When you are weak, can you be strong?

By Scott Schimmel

I have a friend who claims to be terrible at math. She says it was her worst subject, and now that she has kids, she freaks out that her kids are going to have problems on their homework that she can’t help solve. 

Here’s the important question: how does she know that she’s terrible at math?

It’s not just with math, but pick any weakness you have. How do you know it’s a weakness? When did you first notice it? Who told you it was a weakness? Why is it a weakness for you?

I’ve asked her these kinds of questions about her lack of weakness in math, and she really didn’t know the answers to any of those questions. She just knows that math was always a struggle, she never really understood it, and her grades reflected that.

But what if?

What if she wasn’t naturally bad at math, like she’s assumed her entire adult life? What if there was a different problem, a problem that started at the beginning?


What if, on the first day of her first Algebra class in Middle School, she was assigned a seat in the back, next to the class-clown? The kid who made it his life’s goal to distract everyone around him and not care about school, like him. Or what if her first Algebra teacher was new to teaching, and hadn’t quite mastered the fundamentals of explaining complex math concepts to pre-teens? Math is one of those subjects that tends to build over time, so what if she missed the foundational concepts? It’s no wonder she struggled in Algebra 2, Pre-Calculus, and certainly College Math! What if her attitude has always been terrible towards math, and her work ethic and desire to dig into the challenges kept her constantly swimming upstream?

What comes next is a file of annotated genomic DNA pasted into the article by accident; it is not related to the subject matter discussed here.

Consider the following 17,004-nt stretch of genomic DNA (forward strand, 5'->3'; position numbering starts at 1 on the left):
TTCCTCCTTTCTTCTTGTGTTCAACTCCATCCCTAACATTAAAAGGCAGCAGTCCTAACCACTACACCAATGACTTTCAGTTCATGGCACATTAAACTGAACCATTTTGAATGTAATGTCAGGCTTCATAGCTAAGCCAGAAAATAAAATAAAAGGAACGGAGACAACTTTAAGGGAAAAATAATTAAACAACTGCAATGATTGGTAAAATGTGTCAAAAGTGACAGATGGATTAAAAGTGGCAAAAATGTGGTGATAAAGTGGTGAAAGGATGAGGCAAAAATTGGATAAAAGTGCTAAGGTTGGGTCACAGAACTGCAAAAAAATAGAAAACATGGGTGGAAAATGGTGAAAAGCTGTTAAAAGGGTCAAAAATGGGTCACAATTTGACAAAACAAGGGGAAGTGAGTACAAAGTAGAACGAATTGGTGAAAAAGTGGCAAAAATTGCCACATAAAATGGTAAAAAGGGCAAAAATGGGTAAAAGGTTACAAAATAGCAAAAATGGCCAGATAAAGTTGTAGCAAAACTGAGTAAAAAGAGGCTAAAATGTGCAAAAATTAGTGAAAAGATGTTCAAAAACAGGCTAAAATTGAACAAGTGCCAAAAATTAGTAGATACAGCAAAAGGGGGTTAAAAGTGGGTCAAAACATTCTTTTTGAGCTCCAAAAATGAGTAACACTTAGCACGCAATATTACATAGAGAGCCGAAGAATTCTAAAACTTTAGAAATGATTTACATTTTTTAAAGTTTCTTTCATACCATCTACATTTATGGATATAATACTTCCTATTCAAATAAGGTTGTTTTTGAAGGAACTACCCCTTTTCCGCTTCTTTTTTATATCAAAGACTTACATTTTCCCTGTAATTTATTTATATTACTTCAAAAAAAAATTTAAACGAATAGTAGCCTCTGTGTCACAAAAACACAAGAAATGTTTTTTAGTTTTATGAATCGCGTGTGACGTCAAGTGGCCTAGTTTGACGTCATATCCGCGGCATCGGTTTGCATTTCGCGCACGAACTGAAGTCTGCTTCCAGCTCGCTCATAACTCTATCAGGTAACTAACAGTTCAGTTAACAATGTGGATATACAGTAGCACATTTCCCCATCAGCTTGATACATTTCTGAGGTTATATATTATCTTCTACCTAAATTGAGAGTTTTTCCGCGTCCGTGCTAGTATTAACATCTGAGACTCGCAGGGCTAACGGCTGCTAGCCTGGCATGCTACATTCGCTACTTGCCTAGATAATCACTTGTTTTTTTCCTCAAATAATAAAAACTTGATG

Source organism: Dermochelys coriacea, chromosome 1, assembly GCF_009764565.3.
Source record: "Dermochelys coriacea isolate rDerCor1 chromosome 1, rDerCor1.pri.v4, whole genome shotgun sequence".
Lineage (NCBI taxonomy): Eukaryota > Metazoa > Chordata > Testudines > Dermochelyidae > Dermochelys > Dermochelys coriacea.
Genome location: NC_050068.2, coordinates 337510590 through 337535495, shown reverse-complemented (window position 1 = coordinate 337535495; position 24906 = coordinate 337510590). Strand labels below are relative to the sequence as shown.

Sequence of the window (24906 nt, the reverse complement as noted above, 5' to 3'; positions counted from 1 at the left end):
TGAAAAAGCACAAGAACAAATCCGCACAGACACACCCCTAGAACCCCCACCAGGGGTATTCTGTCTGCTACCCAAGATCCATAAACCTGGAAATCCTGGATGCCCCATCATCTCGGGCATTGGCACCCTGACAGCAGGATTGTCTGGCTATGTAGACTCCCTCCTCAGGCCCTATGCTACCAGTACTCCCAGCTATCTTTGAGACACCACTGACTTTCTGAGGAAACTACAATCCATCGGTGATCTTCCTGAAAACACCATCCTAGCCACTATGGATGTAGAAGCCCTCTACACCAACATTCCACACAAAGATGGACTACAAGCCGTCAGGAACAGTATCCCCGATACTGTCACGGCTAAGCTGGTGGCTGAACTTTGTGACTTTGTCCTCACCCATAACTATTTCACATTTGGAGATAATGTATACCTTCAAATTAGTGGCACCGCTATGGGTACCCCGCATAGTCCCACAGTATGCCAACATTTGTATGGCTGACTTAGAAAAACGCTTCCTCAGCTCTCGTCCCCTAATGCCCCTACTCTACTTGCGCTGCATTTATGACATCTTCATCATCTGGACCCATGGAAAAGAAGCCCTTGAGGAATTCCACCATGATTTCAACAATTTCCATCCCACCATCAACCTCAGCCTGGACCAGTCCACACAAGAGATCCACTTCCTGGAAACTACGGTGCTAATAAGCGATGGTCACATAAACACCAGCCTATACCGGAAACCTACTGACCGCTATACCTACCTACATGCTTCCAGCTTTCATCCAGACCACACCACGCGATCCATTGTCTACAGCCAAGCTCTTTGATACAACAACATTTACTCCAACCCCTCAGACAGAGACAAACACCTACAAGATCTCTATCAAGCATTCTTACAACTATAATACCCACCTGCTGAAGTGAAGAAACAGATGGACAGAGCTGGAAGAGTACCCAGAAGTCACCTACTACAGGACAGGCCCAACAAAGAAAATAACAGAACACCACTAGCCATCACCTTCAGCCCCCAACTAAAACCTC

When you identify a weakness, it deserves more than just a write-off. 

Your weaknesses deserve an opportunity to be explored, understood, and resolved. 

There’s always more to the story to your weaknesses. Sure, you don’t want to be hindered by them. Your weaknesses drag you down, and limit your potential and productivity. But, too often, we neglect exploring our weaknesses because they bring up big feelings inside of us, big, uncomfortable feelings. 

As Guides to emerging adults, we know that young people are making decisions about their identity that will shape their future story. We can help them explore their weaknesses to understand them and resolve them, and figure out what to do about them. Sometimes, you ought to avoid weaknesses at all costs. Sometimes, you need to hire a tutor. Sometimes, you need to change your attitude. 

We don’t need to worry when we explore our weaknesses. They are instructive, and in understanding them, we can figure out what to with them. And, who knows, in facing our weaknesses we just might grow into resilient, gritty, and wise adults. 

We have a group, peer-to-peer program run by an expertly trained Guide, as well as a 1-1 program that can be customized around your schedule. Our program helps emerging adults explore their weaknesses and turn them into strengths.

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